Breton literature may refer to literature in the Breton language (Brezhoneg) or the broader literary tradition of Brittany in the three other main languages of the area, namely, Latin, Gallo and French – all of which have had strong mutual linguistic and cultural influences. Breton literature can be categorised into an Old Breton period, from the 5th to 11th century; and a Middle Breton period, up to the 17th century. The period break is marked by the Norman invasions of the 10th and 11th centuries which triggered an exodus out of Brittany.

The oldest surviving manuscript in the Breton language (dating to the end of the 8th Century) is kept in Leyden University, Netherlands, and predates by more than a century the oldest text referenced in French. It is generally assumed by specialists that this is the most ancient text in a continental Brythonic language and was studied by the late Professor Léon Fleuriot (1923–1987). The manuscript itself is a fragment of medicinal recipes composed of plants suggesting that Breton may well have been used by people of learning at the turn of the 11th century.

Although written in French the Breton Gospel (British Library, Egerton 609) is an important literary work in terms of the wider scope of Breton culture. Amongst other things it attests to a high degree of learning and, presumably, monasterial wealth in Brittany comparable to that of Lindisfarne and Kells. The Gospel Book manuscript dating from the 9th century contains the Latin text of the four Gospels, along with prefatory material and canon tables – an interesting admixture of traditions.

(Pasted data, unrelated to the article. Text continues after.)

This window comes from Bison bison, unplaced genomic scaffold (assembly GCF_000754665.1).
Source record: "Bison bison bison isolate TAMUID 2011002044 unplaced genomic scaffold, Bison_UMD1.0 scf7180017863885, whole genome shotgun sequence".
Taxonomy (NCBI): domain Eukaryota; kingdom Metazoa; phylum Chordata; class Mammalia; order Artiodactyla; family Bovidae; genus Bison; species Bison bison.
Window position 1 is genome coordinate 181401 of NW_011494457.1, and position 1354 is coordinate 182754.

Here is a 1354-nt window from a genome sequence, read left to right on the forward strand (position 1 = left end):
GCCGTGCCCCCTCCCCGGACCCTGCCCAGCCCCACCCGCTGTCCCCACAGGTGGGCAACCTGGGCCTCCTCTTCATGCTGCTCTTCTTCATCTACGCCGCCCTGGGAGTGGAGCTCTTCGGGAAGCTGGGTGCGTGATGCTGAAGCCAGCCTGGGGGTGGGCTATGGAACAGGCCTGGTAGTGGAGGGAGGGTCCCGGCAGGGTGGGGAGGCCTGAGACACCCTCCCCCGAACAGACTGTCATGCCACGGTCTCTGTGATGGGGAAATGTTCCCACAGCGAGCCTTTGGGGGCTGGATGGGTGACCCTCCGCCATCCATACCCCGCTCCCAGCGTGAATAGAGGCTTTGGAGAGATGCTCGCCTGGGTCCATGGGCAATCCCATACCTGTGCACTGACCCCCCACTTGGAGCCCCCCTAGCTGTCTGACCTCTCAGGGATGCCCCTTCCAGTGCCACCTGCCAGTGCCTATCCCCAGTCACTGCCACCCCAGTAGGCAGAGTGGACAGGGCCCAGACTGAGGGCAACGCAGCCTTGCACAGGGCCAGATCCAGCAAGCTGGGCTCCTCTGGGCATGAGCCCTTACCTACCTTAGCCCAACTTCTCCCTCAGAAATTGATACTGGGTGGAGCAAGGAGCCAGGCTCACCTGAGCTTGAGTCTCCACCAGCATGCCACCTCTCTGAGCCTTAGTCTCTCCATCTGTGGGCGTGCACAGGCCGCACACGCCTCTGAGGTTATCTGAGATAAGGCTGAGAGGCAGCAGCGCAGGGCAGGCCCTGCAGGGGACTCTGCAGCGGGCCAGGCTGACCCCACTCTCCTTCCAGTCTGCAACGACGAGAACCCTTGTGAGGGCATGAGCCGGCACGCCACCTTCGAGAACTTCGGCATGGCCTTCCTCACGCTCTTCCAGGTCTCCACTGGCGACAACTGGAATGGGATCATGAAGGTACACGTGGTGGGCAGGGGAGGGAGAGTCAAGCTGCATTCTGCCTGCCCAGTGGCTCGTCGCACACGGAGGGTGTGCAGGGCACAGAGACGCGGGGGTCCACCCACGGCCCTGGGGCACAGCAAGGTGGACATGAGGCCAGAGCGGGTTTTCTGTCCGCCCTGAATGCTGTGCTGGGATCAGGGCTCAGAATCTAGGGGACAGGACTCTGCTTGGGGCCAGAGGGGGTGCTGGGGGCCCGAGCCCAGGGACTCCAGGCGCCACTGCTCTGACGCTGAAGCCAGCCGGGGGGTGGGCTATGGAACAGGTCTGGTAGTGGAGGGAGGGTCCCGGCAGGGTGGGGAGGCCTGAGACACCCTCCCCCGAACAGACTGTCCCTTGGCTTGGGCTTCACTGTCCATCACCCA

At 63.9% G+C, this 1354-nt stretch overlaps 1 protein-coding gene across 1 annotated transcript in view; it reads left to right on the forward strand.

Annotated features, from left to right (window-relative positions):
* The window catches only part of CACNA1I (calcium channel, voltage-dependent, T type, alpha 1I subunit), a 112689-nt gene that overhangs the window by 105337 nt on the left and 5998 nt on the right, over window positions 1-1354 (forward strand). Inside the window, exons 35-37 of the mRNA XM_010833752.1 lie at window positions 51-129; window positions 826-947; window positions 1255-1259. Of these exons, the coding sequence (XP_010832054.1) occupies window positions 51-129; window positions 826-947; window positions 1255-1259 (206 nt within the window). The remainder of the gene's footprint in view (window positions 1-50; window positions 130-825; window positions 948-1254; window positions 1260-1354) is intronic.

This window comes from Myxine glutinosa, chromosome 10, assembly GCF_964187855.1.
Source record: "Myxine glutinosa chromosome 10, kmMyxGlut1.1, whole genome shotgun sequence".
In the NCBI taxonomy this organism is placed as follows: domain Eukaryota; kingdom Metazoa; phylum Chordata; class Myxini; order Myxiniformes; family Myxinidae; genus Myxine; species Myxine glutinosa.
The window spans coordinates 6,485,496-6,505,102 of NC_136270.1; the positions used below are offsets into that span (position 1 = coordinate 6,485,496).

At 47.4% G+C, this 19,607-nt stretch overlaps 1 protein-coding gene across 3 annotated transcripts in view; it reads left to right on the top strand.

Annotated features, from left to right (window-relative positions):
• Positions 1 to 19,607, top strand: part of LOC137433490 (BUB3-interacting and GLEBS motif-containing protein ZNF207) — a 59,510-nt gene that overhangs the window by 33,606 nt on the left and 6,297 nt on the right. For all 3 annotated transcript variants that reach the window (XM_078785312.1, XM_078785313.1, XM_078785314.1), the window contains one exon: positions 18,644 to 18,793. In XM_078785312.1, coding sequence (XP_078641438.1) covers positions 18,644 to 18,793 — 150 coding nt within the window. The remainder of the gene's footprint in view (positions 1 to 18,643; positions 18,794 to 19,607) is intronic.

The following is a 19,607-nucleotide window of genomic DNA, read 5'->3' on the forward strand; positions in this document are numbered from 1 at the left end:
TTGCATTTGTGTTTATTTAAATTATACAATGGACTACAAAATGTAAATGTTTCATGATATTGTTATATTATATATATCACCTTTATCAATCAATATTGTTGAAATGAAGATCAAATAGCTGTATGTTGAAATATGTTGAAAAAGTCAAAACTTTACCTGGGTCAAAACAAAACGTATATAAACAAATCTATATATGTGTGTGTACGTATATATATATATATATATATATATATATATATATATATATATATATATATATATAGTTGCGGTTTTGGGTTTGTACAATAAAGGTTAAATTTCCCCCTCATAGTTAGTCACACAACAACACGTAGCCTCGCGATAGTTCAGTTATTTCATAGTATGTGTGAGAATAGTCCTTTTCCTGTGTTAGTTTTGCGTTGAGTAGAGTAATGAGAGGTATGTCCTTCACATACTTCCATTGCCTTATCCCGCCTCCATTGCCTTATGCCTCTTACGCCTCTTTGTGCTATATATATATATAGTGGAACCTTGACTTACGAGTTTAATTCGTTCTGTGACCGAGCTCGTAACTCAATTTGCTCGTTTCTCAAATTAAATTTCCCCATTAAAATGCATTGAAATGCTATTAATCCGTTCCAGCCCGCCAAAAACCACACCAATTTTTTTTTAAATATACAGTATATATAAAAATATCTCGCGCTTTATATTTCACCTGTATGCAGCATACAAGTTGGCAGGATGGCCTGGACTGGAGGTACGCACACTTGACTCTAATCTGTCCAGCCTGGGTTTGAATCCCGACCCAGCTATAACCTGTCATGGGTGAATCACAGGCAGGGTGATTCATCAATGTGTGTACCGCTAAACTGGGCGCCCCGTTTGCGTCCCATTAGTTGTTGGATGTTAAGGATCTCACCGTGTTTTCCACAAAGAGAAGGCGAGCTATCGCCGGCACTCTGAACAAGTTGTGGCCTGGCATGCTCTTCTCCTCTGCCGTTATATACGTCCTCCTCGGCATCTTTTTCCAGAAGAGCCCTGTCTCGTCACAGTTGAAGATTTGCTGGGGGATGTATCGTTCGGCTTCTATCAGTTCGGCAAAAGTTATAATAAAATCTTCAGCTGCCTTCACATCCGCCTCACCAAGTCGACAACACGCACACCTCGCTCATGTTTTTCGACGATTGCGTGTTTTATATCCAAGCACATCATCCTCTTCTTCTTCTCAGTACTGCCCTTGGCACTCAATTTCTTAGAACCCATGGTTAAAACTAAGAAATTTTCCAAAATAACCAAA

Another early known piece of Breton literature is found in the margins of a 14th-century Latin manuscript, scribbled by a scribe weary of his toil and mind on more immediate concerns, he left for posterity a four line love poem, the first two lines beginning: The main principle of Breton poetry is that the next to last syllable in a line should rhyme with one or more other syllables in the same line. For example, in the first line above, “en” is the second to last syllable, which rhymes with “guen” and “heguen”.

There are several texts from the 15th and 16th century: Before the literary revival movement promoted by Gwalarn in the early 20th century, most literature in Breton consisted of religious writings. Jean-François Le Gonidec (Breton: Yann-Frañsez ar Gonideg) (1775 – 1838) played an important role in Breton literature by initiating a reform of Breton orthography, producing an orderly grammar and making the first Breton translation of the New Testament.

Image credit: